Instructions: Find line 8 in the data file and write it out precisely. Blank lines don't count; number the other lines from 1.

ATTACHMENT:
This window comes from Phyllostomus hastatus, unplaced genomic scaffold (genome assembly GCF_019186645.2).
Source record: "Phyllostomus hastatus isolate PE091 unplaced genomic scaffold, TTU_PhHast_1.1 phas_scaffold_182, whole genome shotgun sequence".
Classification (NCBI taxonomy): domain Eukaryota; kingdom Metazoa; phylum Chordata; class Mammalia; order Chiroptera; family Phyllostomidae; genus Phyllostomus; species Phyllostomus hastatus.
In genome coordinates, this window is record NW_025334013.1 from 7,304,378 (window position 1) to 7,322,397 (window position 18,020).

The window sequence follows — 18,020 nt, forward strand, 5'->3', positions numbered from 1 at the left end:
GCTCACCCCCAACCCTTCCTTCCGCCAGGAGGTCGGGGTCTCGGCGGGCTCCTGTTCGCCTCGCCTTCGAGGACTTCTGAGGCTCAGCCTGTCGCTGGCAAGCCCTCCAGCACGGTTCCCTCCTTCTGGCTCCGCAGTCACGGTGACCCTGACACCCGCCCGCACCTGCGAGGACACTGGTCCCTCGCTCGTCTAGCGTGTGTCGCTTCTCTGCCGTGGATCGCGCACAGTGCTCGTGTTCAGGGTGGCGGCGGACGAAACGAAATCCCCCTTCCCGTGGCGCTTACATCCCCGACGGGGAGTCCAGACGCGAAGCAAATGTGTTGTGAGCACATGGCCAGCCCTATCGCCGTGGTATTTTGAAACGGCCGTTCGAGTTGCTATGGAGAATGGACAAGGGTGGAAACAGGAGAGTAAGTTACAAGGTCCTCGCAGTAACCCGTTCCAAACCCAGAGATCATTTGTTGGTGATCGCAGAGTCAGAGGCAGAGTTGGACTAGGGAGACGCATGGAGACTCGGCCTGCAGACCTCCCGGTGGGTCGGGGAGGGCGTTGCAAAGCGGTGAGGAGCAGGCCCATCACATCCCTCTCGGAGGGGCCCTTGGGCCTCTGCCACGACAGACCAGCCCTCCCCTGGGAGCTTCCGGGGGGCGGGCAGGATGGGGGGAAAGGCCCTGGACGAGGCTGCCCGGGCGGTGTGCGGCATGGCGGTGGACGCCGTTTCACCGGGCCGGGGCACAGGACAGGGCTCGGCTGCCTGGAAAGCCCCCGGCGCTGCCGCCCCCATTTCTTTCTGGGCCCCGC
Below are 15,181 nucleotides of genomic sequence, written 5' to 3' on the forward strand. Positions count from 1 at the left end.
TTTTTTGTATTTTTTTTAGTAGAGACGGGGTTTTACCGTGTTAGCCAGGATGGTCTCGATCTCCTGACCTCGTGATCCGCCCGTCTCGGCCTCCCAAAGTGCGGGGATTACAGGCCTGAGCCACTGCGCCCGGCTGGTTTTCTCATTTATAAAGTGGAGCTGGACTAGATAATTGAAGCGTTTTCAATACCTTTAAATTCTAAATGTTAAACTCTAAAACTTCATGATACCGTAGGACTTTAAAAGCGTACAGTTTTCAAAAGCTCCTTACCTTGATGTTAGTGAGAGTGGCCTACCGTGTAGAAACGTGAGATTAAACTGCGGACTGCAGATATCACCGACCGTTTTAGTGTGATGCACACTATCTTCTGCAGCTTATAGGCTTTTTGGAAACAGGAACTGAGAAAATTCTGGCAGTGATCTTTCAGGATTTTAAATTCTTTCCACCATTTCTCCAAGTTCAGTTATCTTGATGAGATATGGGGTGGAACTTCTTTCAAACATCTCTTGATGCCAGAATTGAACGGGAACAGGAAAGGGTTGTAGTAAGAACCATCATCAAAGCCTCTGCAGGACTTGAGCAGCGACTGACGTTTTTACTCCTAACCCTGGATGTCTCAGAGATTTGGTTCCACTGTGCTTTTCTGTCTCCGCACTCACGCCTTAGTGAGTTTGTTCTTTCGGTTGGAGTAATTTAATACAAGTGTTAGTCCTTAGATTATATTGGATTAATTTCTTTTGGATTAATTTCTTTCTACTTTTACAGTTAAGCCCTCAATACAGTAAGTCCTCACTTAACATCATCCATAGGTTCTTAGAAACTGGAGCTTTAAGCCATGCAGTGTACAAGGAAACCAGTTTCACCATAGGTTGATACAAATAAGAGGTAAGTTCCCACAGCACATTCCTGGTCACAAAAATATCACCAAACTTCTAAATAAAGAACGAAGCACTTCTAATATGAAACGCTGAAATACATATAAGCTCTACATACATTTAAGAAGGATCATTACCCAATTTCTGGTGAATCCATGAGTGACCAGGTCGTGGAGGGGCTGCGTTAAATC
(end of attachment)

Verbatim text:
TTTTTTGTATTTTTTTTAGTAGAGACGGGGTTTTACCGTGTTAGCCAGGATGGTCTCGATCTCCTGACCTCGTGATCCGCCCGTCTCGGCCTCCCAAAGTGCGGGGATTACAGGCCTGAGCCACTGCGCCCGGCTGGTTTTCTCATTTATAAAGTGGAGCTGGACTAGATAATTGAAGCGTTTTCAATACCTTTAAATTCTAAATGTTAAACTCTAAAACTTCATGATACCGTAGGACTTTAAAAGCGTACAGTTTTCAAAAGCTCCTTACCTTGATGTTAGTGAGAGTGGCCTACCGTGTAGAAACGTGAGATTAAACTGCGGACTGCAGATATCACCGACCGTTTTAGTGTGATGCACACTATCTTCTGCAGCTTATAGGCTTTTTGGAAACAGGAACTGAGAAAATTCTGGCAGTGATCTTTCAGGATTTTAAATTCTTTCCACCATTTCTCCAAGTTCAGTTATCTTGATGAGATATGGGGTGGAACTTCTTTCAAACATCTCTTGATGCCAGAATTGAACGGGAACAGGAAAGGGTTGTAGTAAGAACCATCATCAAAGCCTCTGCAGGACTTGAGCAGCGACTGACGTTTTTACTCCTAACCCTGGATGTCTCAGAGATTTGGTTCCACTGTGCTTTTCTGTCTCCGCACTCACGCCTTAGTGAGTTTGTTCTTTCGGTTGGAGTAATTTAATACAAGTGTTAGTCCTTAGATTATATTGGATTAATTTCTTTTGGATTAATTTCTTTCTACTTTTACAGTTAAGCCCTCAATACAGTAAGTCCTCACTTAACATCATCCATAGGTTCTTAGAAACTGGAGCTTTAAGCCATGCAGTGTACAAGGAAACCAGTTTCACCATAGGTTGATACAAATAAGAGGTAAGTTCCCACAGCACATTCCTGGTCACAAAAATATCACCAAACTTCTAAATAAAGAACGAAGCACTTCTAATATGAAACGCTGAAATACATATAAGCTCTACATACATTTAAGAAGGATCATTACCCAATTTCTGGTGAATCCATGAGTGACCAGGTCGTGGAGGGGCTGCGTTAAATC